THE ART OF GETTING BY
Director: Gavin Wiesen
Cast: Freddie Highmore, Emma Roberts, Michael Angarano, Rita Wilson, Blair Underwood, Sam Robards
MPAA Rating: (for thematic elements including sexual content, language, teen drinking and partying)
Running Time: 1:24
Release Date: 6/17/11
Review by Mark Dujsik | June 16, 2011
"I'm obnoxious," says George (Freddie Highmore) late into The Art of Getting By; "I'm deeply disrespectful." This is true, but that's not what makes him so irritating. Comparatively, those are some of his more commendable traits.
As conceived by writer/director Gavin Wiesen, George is an indistinct representation of late-teenage melancholy and rebellion. He sits in the cafeteria reading Albert Camus while the rest of his classmates socialize. His philosophy of life is summed up immediately in narration: Of all the people ever born in the history of humankind, "none of them have made it." "Sixty million people die a year," he goes on to cheer himself up, and while everyone in his class is trying to figure out what college they'll be attending, he realizes that none of it matters. He's just going to die eventually, and he'll be alone when it happens.
His nihilism is dull from the offset. It establishes him as the ultimate kind of passive protagonist. It isn't just a case of George letting things happen to him; he lets things not happen.
George attends a classy prep school in New York City. Senior year has arrived, and his mother (Rita Wilson) is worried that his slumping grades, resulting from his newfound outlook on the pointlessness of life, will prevent him from getting into a decent college. From there, it's a downward spiral—no good job, living at home, and generally bringing down whatever room he happens to be occupying.
Apart from the fretful mother, Wiesen populates his movie with a smorgasbord of clichéd ancillary characters. There's the strict step-father (Sam Robards), who hypocritically demands that George get his act together while trying to hide the fact that his own life is in freefall.
There's the friendly but stern principal (Blair Underwood), whom George addresses by first name and who, in saying the phrase so many times, doesn't seem to know what a "last chance" actually is (i.e., your grades are low, this is your last chance; smoking on campus is an offense that means instant expulsion, but we'll let it slide; seriously, you're still failing all your classes with only three weeks left, but there's another option). There's the eccentric art teacher (Jarlath Conroy) who insists the kid has talent but nothing to say, the unsympathetic math teacher (Ann Dowd) who doubts George's excuse that he didn't do his homework because he was depressed by the realization of his own mortality, and the English teacher (Alicia Silverstone) who sees so much unfulfilled potential in her laziest student.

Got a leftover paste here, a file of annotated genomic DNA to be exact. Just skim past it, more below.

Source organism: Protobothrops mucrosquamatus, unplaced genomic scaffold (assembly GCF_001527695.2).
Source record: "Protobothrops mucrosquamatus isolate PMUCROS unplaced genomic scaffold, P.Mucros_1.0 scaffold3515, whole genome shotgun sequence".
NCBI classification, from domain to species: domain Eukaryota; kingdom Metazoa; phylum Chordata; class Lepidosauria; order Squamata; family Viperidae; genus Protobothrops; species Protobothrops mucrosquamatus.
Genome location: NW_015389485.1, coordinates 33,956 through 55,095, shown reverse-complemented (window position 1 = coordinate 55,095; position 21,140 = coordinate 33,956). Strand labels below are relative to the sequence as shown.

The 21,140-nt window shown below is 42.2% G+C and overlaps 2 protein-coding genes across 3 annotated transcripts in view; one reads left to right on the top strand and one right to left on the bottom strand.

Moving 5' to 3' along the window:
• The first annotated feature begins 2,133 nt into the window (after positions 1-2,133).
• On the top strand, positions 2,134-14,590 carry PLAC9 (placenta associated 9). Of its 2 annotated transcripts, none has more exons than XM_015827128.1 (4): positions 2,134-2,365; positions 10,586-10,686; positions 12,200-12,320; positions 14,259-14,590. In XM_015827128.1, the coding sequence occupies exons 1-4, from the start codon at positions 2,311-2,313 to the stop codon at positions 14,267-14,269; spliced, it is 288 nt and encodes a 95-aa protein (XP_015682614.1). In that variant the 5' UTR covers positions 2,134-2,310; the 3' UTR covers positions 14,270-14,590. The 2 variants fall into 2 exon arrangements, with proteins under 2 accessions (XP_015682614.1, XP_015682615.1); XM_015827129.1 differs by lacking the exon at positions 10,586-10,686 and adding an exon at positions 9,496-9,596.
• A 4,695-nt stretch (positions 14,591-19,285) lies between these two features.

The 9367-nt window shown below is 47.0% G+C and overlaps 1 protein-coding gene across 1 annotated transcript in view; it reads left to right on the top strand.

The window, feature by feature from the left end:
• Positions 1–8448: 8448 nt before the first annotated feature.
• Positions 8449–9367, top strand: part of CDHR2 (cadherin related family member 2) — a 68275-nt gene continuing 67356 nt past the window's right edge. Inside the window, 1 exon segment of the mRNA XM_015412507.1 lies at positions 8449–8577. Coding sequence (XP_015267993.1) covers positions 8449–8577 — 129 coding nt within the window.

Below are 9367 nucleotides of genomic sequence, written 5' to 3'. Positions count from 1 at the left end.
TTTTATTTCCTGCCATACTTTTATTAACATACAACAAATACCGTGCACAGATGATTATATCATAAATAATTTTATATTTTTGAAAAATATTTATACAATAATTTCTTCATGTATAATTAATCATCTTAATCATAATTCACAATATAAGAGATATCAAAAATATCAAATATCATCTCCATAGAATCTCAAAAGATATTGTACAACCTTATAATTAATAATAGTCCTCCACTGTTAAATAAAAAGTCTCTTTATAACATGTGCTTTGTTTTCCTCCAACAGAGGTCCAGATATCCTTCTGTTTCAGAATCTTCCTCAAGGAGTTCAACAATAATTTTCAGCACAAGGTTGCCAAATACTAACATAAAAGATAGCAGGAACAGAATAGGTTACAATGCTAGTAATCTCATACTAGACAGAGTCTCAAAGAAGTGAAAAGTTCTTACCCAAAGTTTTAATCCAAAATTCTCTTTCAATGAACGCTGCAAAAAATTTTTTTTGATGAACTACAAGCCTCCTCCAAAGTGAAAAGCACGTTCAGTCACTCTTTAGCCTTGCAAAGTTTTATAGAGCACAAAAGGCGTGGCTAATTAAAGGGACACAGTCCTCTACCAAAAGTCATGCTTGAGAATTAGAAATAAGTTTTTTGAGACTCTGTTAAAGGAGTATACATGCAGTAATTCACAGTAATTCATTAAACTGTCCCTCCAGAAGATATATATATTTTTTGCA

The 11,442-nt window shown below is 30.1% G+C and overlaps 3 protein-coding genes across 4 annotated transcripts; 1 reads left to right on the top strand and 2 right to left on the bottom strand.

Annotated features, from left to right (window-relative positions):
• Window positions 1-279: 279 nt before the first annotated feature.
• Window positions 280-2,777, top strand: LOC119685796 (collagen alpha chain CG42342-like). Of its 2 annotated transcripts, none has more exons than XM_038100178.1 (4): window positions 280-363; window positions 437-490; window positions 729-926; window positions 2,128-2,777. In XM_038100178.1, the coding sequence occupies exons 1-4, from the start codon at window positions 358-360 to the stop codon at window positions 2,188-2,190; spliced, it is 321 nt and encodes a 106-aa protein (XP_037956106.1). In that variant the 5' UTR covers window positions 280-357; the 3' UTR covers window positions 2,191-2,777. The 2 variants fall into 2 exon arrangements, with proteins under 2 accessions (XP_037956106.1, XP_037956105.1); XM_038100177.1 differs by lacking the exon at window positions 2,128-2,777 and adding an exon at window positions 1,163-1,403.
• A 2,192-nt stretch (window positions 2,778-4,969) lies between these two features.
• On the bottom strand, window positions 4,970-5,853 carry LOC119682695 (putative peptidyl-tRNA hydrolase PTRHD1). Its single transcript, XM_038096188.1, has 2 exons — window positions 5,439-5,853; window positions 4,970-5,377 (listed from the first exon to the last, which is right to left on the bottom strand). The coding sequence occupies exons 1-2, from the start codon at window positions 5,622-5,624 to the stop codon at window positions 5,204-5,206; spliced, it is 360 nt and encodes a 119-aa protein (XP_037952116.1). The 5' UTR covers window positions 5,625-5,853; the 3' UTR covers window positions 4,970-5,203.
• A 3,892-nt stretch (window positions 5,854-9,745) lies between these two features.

There's also, of course, the girl, with "the" pronounced with the long vowel sound. She's Sally (Emma Roberts), a fairly popular person at the school. They meet when George takes the fall for her smoking on the roof from a particularly unobservant teacher. Soon enough, he's hobnobbing with her friends, drawing a design for an invitation to a party at a club (Wholly a side note but are we to believe that not a single bar or club in the city asks for identification before serving alcohol to their clearly underage patrons?), and playing harder-to-get against Sally's back-and-forth friendly/flirtatious self.
The tension in their relationship arises from the fact that, under the requirements of the script, they are supposed to be together (One character even says as much) but are not. The reason is mainly based on their ill-defined characterizations, though that doesn't prevent Wiesen from tossing in some further complications to aid in their romantic separation. It begins when Sally suggests they have sex and then says the idea was a joke, which leads to George becoming annoyed with her (He calls her a "hussy," which eventually becomes a warped term of endearment for her). It's then that we learn the real reason for introducing Dustin (Michael Angarano), a 20-something aspiring artist who takes George under his wing for three scenes. He's the one who states that George and Emma should be together, so of course, he becomes a snag to keep them apart for a little longer.Just as simply as George's darkest thoughts are alleviated by the presence of a cute, new blonde friend, the foreshadowed problems of The Art of Getting By predictably pile up. Facing a real final ultimatum at school, the loss of the girl he might really like, and the collapse of his dysfunctional family, we're tempted to jokingly wonder, "Could things get any worse?" That is until a character beats us to it and actually says, "It gets worse."
Copyright © 2011 by Mark Dujsik. All rights reserved.
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